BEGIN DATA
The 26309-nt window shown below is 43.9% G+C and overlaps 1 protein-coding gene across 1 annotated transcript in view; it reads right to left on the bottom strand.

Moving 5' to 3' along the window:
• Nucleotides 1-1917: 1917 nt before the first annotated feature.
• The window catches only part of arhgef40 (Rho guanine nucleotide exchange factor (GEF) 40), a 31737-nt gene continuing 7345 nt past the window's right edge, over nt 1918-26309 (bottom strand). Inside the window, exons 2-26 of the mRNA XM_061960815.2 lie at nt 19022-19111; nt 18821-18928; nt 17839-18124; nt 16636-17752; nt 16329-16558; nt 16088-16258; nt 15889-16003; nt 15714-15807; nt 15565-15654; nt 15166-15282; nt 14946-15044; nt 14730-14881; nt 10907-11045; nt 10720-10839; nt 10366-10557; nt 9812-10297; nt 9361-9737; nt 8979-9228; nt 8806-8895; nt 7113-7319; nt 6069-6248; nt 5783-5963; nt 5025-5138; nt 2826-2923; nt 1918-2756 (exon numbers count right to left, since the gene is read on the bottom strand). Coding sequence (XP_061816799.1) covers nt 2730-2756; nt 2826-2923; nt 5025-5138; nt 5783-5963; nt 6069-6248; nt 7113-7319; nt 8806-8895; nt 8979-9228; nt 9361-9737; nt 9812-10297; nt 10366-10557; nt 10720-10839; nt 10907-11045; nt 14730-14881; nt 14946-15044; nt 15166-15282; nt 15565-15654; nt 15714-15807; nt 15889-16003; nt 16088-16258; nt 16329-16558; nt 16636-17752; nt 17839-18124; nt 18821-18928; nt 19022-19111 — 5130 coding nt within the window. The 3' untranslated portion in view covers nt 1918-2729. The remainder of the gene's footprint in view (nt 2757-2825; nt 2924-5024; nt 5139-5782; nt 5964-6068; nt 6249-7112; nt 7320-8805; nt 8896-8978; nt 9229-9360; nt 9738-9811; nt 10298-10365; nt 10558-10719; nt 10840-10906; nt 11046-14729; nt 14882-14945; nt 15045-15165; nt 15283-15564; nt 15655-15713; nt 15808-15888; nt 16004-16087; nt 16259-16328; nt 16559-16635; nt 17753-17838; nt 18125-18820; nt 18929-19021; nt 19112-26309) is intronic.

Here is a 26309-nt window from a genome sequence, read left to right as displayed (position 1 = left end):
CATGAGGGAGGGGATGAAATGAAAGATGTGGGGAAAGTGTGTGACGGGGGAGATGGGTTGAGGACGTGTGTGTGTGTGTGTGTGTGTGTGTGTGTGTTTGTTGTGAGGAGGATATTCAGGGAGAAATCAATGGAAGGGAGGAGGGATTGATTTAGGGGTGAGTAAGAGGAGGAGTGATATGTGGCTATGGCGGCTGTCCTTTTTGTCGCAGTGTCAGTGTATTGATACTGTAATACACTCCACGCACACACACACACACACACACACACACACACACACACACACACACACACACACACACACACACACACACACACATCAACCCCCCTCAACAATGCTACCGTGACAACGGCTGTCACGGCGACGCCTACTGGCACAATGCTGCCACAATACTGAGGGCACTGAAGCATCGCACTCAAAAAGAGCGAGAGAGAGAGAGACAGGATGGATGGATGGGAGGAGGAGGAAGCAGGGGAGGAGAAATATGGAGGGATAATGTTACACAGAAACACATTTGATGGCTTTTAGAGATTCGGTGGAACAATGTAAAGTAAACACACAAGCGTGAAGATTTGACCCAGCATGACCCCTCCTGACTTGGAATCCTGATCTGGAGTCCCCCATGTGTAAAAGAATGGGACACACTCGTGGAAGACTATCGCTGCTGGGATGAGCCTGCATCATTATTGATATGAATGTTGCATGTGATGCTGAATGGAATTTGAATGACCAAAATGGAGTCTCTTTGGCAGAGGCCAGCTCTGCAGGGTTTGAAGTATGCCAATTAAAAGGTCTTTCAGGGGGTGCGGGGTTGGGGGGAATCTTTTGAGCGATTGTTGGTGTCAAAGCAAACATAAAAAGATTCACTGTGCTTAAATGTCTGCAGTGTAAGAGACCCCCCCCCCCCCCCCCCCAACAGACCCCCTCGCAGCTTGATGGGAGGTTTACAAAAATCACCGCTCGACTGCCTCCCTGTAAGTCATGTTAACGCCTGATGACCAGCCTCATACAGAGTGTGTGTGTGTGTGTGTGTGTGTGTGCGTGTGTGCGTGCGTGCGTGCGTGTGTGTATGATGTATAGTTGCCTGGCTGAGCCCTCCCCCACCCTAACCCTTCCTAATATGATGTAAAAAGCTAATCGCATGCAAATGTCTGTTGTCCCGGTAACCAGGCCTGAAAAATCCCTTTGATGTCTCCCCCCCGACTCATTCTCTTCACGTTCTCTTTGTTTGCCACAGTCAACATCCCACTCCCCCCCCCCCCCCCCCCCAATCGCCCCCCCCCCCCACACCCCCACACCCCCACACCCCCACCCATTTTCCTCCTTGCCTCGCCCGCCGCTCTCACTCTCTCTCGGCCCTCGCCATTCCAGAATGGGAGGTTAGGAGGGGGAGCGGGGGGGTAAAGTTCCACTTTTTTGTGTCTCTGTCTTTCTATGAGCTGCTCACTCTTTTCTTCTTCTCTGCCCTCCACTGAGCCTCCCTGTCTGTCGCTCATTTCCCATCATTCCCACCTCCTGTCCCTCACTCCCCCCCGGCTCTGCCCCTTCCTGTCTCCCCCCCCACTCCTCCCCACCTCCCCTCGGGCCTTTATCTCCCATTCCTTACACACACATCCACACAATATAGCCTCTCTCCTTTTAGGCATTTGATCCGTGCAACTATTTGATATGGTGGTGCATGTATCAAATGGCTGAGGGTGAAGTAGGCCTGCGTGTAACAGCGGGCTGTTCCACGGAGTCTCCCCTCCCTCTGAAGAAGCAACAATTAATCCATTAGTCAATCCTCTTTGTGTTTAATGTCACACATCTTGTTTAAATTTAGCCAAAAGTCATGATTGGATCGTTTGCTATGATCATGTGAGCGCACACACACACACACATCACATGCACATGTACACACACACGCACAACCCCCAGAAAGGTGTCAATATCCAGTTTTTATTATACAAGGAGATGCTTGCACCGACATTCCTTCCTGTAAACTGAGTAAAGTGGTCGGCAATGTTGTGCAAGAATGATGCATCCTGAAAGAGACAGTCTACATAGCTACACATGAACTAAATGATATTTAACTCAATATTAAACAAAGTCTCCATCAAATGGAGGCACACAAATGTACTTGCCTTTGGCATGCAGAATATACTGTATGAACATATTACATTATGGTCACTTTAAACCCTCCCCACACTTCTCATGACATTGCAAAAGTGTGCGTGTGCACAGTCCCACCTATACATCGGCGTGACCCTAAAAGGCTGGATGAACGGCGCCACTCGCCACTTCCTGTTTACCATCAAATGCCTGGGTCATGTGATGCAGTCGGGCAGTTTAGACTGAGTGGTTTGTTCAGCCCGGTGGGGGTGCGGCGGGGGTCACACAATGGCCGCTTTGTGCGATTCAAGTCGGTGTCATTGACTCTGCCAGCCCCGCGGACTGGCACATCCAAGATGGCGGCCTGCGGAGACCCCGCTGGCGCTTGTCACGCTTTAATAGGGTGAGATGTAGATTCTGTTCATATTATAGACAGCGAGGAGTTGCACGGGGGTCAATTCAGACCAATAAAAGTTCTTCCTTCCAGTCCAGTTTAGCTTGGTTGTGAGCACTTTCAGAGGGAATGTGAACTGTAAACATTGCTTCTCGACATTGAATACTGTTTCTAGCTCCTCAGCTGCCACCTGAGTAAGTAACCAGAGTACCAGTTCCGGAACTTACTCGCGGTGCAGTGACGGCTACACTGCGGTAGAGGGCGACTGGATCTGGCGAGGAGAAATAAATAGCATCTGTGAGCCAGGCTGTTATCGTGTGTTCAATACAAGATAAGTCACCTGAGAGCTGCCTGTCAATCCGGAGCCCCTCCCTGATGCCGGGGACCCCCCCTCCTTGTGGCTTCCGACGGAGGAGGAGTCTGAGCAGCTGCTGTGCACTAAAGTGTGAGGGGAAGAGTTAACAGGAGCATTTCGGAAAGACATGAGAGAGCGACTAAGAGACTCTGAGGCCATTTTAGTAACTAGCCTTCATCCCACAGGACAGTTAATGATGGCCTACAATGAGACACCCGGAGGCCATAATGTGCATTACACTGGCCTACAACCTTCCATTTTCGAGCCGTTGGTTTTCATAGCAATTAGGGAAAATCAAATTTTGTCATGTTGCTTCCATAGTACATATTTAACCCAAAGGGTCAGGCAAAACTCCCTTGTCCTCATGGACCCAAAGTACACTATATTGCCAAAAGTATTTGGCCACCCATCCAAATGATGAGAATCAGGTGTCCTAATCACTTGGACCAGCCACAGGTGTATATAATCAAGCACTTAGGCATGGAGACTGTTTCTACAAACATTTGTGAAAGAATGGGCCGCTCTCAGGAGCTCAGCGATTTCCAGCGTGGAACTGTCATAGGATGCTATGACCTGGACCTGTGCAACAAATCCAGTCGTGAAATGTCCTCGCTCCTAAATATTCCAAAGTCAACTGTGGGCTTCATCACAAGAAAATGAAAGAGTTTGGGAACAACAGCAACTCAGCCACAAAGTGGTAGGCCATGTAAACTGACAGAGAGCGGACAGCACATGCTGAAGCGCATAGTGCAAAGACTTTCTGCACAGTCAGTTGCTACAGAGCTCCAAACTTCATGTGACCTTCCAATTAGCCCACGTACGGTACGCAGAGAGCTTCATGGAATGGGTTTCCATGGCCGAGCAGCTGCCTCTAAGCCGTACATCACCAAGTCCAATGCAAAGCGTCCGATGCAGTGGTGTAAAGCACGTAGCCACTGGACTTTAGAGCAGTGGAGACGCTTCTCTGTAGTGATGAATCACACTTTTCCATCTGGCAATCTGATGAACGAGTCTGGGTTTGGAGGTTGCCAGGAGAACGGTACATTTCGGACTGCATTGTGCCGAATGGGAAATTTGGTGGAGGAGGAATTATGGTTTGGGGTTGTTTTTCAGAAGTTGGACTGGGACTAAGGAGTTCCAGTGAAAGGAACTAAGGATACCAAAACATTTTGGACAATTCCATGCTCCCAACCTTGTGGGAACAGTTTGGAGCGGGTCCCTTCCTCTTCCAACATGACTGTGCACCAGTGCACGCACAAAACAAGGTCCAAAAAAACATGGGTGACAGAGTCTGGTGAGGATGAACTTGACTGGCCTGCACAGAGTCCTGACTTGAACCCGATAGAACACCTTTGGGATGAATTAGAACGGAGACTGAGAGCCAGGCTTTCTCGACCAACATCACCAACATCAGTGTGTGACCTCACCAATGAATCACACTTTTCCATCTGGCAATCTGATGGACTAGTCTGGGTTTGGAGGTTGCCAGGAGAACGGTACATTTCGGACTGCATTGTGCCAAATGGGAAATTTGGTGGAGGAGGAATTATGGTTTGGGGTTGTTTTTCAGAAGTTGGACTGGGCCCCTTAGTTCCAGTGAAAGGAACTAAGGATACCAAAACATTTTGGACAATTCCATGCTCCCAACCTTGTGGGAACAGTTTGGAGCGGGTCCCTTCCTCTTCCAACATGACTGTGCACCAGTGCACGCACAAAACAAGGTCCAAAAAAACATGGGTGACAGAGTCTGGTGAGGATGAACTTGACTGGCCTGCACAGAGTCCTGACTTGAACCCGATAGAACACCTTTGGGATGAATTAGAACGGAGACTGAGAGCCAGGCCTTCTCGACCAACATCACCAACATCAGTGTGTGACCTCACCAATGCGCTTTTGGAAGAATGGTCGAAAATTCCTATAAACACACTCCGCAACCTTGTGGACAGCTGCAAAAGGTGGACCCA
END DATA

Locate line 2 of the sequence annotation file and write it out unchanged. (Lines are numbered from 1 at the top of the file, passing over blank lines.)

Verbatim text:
Moving 5' to 3' along the window: